Was that too heavy for a campground blog?  Mostly we’re feeling “Fall Festive”… honest 🙂 Steve’s been mowing the fields, repairing the seawall from Wednesday’s storm and building a new wood shed…I’ve been putting food up for winter, greeting guests and making foliage tour recommendations and dyeing wool with marigolds, coreopsis and grapes.  My most recent pics show a blissfully mundane life don’t you think?

Our frog pounds seem like candy jars to a couple of blue herons that have been hanging around. It was foggy this morning and I tried to capture this young one...can you see her to the left of the red maple?
Our frog ponds are candy jars to a couple of blue herons that have been hanging around lately. It was foggy this morning and I tried to capture this young one…can you see her to the left of the red maple?
Better than chocolate cake!
My new favorite way to preserve for winter: Slice tomatoes 1/2 inch thick, sprinkle with salt, oregano & paprika, roast in a 250 degree oven for 3-4 hours (an oven in a lobster shack by the sea is best).
Our friends at the Yardarm Motel in Searsport had a bumper grape crop...and shared with us. Yesterday's grapes are today's juice...Welche's never comes close!
Our friends at the Yardarm Motel in Searsport had a bumper grape crop…and shared with us. Yesterday’s grapes are today’s juice…Welch’s never comes close!

Loving the Fall

Once again time has flown…we’ve shifted gears from “full tilt boogie” with summer guests, soared through Fiber College and spent last weekend at the Common Ground Fair and sharing an old time music jam with friends old and new.

How exactly did we keep track of the day to day highlights of our life before we carried a camera/phone in our pocket during all of our waking hours?  Here’s a tour of my tiny, daily captures:

Fall Harvest...another month to go?
Fall Harvest…another month to go?
We hosted our final lobsterbake this was an honor to participate in the memorial weekend of a beloved many memories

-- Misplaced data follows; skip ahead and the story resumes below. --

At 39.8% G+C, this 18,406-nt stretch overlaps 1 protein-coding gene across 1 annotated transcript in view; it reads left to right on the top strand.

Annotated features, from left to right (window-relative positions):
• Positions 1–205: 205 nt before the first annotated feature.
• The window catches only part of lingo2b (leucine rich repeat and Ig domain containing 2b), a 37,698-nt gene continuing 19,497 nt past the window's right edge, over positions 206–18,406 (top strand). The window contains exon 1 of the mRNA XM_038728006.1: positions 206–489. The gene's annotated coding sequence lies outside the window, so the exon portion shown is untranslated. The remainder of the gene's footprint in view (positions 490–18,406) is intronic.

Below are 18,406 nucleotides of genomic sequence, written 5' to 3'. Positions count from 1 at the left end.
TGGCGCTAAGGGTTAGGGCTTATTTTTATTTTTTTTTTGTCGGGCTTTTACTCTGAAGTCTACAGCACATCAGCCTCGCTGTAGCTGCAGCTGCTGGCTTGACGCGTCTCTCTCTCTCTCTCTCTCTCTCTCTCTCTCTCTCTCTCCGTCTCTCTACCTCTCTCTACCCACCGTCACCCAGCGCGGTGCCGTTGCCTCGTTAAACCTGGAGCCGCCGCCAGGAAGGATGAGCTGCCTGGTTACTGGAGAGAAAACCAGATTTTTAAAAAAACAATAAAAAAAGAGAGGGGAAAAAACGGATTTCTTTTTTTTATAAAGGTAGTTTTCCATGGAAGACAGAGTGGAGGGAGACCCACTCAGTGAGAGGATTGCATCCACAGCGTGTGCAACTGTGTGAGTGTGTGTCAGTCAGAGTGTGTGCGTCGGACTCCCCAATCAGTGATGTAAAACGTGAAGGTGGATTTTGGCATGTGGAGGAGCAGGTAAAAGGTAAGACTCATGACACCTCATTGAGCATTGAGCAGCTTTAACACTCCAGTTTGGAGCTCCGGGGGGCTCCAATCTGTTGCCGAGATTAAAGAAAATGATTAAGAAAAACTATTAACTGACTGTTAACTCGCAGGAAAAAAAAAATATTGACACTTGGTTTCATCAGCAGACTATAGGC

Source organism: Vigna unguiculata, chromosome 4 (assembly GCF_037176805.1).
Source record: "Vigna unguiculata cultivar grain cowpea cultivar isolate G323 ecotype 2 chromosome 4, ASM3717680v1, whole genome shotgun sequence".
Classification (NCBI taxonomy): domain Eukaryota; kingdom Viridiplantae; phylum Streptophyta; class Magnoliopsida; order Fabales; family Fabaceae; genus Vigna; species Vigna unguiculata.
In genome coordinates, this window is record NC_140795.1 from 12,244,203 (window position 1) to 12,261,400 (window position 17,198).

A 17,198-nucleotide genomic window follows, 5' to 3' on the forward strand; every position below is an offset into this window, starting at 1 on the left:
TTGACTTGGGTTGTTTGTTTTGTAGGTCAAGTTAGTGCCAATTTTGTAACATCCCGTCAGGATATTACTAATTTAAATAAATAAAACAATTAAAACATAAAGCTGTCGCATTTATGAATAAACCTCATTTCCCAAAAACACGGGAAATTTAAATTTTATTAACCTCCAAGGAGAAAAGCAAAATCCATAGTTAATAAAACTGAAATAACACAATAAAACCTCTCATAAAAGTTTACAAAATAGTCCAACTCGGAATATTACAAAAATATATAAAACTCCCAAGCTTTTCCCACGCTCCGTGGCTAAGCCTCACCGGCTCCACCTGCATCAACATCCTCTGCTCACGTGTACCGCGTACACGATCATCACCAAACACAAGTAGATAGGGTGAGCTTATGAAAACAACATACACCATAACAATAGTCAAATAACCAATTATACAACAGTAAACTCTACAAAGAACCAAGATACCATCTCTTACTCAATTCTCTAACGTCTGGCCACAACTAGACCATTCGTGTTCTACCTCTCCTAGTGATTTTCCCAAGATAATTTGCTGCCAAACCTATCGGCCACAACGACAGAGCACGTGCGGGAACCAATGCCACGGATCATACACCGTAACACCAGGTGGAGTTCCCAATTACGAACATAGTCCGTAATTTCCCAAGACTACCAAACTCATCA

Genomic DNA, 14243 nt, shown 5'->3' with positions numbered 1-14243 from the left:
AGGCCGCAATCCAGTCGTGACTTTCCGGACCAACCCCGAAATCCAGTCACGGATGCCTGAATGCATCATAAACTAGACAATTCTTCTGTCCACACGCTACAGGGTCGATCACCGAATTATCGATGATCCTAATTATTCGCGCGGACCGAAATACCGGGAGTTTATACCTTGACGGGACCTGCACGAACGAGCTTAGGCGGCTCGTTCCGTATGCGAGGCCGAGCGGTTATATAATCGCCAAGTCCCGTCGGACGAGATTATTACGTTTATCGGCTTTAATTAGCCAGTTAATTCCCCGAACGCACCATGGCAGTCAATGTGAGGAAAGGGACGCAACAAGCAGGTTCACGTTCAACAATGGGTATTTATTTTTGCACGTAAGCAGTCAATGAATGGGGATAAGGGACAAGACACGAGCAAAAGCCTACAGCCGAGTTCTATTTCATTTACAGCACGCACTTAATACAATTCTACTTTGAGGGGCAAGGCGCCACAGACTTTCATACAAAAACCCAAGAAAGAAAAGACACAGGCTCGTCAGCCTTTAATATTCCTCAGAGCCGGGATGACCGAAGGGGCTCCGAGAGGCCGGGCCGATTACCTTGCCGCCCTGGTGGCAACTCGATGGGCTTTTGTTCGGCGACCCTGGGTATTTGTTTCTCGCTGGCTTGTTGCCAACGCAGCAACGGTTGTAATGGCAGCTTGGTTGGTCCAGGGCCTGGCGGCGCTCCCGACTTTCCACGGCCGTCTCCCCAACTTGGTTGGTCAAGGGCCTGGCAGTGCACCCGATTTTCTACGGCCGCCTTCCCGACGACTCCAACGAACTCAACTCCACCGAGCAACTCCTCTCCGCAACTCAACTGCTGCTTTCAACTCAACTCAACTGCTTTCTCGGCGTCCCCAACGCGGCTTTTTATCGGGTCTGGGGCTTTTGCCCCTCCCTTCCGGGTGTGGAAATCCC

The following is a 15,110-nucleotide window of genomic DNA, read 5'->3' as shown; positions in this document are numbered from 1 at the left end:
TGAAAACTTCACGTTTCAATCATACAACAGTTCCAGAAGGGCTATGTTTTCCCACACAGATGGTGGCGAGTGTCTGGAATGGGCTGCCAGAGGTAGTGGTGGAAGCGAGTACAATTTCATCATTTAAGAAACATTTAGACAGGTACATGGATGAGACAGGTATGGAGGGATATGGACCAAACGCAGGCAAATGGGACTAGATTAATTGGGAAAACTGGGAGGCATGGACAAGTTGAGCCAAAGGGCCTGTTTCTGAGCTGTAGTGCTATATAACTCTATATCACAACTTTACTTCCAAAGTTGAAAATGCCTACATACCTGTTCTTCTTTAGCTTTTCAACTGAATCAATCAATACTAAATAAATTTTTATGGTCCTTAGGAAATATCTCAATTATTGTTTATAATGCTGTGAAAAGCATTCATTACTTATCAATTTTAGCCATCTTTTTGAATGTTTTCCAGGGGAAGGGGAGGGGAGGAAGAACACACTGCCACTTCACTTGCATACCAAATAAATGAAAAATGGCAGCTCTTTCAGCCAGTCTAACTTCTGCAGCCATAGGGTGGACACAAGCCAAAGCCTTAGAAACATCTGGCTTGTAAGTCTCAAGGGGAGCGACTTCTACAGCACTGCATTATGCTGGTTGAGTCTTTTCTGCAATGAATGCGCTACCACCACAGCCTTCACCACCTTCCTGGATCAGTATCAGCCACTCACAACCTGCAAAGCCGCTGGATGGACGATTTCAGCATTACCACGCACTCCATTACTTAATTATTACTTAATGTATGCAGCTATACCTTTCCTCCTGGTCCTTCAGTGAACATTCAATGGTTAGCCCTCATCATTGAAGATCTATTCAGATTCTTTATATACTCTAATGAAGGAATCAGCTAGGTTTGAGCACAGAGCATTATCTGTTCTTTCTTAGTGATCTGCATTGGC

We hosted our final lobsterbake this weekend…it was an honor to participate in the memorial weekend of a beloved guest…so many memories
The first annual Old Time String Band Meet year watch for details, end of September 2016
The first annual Old Time String Band Meet Up…next year watch for details, end of September 2016
Baskets of wool washed for a winter of spinning, knitting and weaving.
Baskets of wool washed for a winter of spinning, knitting and weaving.
The days are getting shorter and the skies are getting bluer.
The days are getting shorter and the skies are getting bluer.
Millie the Jacob lamb has joined our little spinner's flock...we're so happy and Maggie loves the company!
Millie the Jacob lamb has joined our little spinner’s flock…we’re so happy and Maggie loves the company!

I hope that you all enjoyed the solstice and you find time to celebrate these last glorious afternoons of warm sunshine.  We’ll be open for guests until at least October 15th, after that it all depends on the weather…I’m keeping my fingers crossed for languid afternoons until Halloween!

Planning the Garden

It’s not 10 degrees above zero and Steven’s been planning the garden for the past two days.

Only chaos to me...the system works for him

He’s done the seed inventory, ordered a ton few more from Fedco and Johnny’s and started the walla walla, red bull, clear dawn, and alisa craige onions (not to mention the prisma shallots) in the sunny window downstairs.  This year we’ll have plenty of garlic again, new to us varieties of potatoes (desiree, german butterball, green mountain and red pontiac…and banana fingerlings)…all chosen because they taste great and store well and we enjoy them until we start harvesting spinach and salad greens in April.

Maine Heritage Banner Wheat from

There’s also a plan for a plot of heritage wheat because it’s pretty, the goats like it and Steven continues to dream of building the bread oven in the garden.  As usual we’ll have a vast variety of vegetables and flowers all over the campground.  There are also plans for an educational seed saving garden too…so maybe, if the gods of weather are with us, we’ll have a fresh vegetable stand by the waterfall this year…all fertilized from the seaweed off the beach.

Beans and sunflower seeds saved from last year

Me, I’m playing with my wool by the fire until March.